SHOSTAKOVICH Balda Sanderling

Share

DMITRI SHOSTAKOVICH

Das Märchen vom Popen und
seinem Knecht Balda
The Tale of the Priest
and his Worker, Balda

Orchestersuite aus
Orchestral Suite from
»Lady Macbeth«
Russian Philharmonic Orchestra
Thomas Sanderling
Int. Release 02 May. 2006
Download
CD DDD 0289 477 6112 9 GH
Shostakovich’s original film score Balda to have world-premiere recording


Track List

Dmitri Shostakovich (1906 - 1975)
The Story of the Priest and His Helper Balda, Op.36

Edited by Vadim Bibergan

First Part

Russian Philharmonic Orchestra, Thomas Sanderling

Russian Philharmonic Orchestra, Thomas Sanderling, The Moscow State Chamber Choir, Alexander Soloviev

Russian Philharmonic Orchestra, Thomas Sanderling

Dmitri Belosselski, Sergei Balashov, Russian Philharmonic Orchestra, Thomas Sanderling

Russian Philharmonic Orchestra, Thomas Sanderling

Dmitri Belosselski, Dmitri Stepanovich, Russian Philharmonic Orchestra, Thomas Sanderling, The Moscow State Chamber Choir, Alexander Soloviev

Second Part

Russian Philharmonic Orchestra, Thomas Sanderling, The Moscow State Chamber Choir, Alexander Soloviev

Russian Philharmonic Orchestra, Thomas Sanderling

Russian Philharmonic Orchestra, Thomas Sanderling, The Moscow State Chamber Choir, Alexander Soloviev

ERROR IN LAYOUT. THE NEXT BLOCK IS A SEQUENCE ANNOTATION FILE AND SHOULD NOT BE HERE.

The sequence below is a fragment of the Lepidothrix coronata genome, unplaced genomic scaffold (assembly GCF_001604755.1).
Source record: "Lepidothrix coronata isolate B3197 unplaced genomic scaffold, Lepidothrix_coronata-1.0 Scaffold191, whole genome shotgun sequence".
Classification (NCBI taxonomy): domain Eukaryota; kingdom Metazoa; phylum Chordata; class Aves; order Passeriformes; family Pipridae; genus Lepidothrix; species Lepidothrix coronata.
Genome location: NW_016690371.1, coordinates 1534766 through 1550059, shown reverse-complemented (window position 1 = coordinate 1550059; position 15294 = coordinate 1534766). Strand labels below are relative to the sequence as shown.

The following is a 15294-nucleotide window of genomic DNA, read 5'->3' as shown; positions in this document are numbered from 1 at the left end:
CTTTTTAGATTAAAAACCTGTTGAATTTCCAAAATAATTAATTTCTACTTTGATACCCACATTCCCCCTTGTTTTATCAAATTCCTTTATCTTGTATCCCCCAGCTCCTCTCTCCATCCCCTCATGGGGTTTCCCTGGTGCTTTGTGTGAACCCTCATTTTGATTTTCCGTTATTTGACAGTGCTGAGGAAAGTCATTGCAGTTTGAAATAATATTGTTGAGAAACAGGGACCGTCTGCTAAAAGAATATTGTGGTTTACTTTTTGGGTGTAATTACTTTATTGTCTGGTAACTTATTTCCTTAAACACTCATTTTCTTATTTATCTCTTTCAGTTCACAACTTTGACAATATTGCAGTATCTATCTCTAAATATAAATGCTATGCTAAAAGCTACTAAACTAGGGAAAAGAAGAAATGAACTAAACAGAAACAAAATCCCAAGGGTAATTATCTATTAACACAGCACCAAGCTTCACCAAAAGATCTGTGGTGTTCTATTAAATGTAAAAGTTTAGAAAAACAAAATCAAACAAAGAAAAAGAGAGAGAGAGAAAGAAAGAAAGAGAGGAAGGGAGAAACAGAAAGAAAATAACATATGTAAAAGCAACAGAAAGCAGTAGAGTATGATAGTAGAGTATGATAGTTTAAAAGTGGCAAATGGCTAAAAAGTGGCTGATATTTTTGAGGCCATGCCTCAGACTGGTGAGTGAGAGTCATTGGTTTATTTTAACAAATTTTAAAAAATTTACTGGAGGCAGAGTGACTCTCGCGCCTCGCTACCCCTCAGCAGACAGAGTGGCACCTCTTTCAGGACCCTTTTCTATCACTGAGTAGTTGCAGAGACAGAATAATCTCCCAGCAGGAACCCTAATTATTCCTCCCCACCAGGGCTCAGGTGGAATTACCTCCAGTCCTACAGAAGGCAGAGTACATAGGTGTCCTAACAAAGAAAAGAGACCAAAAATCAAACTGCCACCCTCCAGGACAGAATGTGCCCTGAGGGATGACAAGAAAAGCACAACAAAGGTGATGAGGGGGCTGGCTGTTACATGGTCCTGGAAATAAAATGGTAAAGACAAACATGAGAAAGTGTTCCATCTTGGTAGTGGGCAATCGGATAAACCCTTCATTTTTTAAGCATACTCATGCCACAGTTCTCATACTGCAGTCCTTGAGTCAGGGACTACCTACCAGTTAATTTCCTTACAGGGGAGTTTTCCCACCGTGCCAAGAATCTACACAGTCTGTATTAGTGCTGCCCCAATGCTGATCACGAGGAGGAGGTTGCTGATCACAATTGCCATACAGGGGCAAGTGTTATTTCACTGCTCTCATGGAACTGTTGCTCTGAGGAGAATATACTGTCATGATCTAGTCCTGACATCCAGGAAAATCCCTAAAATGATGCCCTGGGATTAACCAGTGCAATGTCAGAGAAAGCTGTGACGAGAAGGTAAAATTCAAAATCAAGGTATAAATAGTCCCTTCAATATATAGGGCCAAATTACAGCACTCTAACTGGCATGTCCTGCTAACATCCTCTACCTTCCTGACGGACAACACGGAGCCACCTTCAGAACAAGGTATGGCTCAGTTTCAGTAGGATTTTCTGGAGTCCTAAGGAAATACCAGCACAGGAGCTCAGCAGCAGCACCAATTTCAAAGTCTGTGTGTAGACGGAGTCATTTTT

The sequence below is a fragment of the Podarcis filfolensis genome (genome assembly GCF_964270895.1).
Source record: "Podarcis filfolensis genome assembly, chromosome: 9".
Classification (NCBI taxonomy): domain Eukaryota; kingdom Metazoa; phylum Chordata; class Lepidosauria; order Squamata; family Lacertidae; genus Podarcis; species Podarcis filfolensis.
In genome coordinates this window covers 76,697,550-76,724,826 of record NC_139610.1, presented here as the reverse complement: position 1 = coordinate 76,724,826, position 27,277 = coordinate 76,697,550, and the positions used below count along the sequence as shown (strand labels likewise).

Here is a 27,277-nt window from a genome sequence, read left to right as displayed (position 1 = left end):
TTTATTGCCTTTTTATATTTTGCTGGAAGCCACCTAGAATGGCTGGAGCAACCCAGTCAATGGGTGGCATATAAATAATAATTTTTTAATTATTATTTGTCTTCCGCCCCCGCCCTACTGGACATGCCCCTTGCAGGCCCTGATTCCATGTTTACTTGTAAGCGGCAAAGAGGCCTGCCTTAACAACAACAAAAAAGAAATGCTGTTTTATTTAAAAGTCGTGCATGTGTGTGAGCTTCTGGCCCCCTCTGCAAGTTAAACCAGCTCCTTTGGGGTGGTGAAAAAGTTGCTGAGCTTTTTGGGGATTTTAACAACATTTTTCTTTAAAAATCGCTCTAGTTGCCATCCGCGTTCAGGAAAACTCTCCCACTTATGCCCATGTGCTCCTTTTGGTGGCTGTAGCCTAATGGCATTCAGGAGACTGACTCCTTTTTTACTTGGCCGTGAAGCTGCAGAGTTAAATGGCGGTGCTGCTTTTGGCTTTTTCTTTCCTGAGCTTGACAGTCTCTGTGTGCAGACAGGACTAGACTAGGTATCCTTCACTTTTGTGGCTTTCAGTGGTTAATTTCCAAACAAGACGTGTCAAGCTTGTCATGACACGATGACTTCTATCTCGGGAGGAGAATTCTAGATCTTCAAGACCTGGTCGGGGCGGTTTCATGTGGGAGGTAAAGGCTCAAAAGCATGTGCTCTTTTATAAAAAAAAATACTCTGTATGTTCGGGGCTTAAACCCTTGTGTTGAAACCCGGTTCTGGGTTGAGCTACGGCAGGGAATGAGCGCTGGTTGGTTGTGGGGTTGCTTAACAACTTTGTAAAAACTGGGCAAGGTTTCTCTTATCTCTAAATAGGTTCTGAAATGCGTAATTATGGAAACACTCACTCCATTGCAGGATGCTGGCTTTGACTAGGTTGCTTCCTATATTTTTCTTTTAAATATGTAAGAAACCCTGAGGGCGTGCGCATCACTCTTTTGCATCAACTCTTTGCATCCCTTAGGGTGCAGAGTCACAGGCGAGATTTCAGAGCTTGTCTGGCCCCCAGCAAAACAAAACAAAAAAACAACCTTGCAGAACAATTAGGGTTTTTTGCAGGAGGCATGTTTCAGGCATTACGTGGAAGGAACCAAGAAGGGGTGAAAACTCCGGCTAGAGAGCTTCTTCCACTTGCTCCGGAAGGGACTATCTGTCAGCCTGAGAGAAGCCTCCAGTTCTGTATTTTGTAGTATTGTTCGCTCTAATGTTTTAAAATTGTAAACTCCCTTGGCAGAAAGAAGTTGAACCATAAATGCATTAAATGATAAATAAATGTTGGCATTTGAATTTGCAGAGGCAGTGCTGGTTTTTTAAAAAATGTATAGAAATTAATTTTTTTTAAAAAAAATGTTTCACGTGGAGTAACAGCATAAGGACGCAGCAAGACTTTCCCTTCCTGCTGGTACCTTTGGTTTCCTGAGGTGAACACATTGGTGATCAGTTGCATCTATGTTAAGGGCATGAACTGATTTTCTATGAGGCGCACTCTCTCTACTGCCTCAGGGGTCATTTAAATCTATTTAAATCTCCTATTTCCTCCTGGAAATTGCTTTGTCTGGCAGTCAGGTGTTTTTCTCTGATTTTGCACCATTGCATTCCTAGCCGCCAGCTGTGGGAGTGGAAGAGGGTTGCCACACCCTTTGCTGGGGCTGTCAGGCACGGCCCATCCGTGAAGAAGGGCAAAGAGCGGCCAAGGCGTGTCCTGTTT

Russian Philharmonic Orchestra, Thomas Sanderling

Dmitri Belosselski, Evgenia Sorokina, Herman Yukavsky, Russian Philharmonic Orchestra, Thomas Sanderling

Russian Philharmonic Orchestra, Thomas Sanderling

Dmitri Ulyanov, Dmitri Belosselski, Andrei Suchkov, Irina Narskaya, Russian Philharmonic Orchestra, Thomas Sanderling

Andrei Suchkov, Fyodor Bakanov, Dmitri Belosselski, Russian Philharmonic Orchestra, Thomas Sanderling, The Moscow State Chamber Choir, Alexander Soloviev

Russian Philharmonic Orchestra, Thomas Sanderling

Fyodor Bakanov, Dmitri Belosselski, Andrei Suchkov, Russian Philharmonic Orchestra, Thomas Sanderling

Suite from the Opera "Lady Macbeth of the Mtsensk District", Op.29 (a)

31.
0:00
2:39

Russian Philharmonic Orchestra, Thomas Sanderling

Total Playing Time 1:01:27

Shostakovich¿s complete 1933 music for the unfinished cartoon ¿The Tale of the Priest and his Worker, Balda¿ is worthier of close attention than some of his other film scores. There¿s much more to it than the six numbers extracted by Rozhdestvensky in 1979, and the present team, recorded in appropriately lurid close-up, are the best possible successors in that tradition . . . The vocal contributions, especially Sergey Balashov¿s brief but highly artistic tenor solo, are vividly idiomatic.

Who better to bring us world premiere recordings of Shostakovich's raucous Russian folk tale, "Balda", and the symphonic suite from his "Lady Macbeth of Mtsensk" than the Russian Phil under the magisterial Thomas Sanderling? Both are revelations: the first as skittish as the second is imposing . . .

Sanderling conducts with a vicious sense of humour . . . Thomas Sanderling clearly has an outstanding feeling for this side of Shostakovich . . . the rhythmic pointing and characterisation are . . . a joy to hear . . . recording quality throughout both discs is absolutely outstanding. Huge fun, and many varieties of it.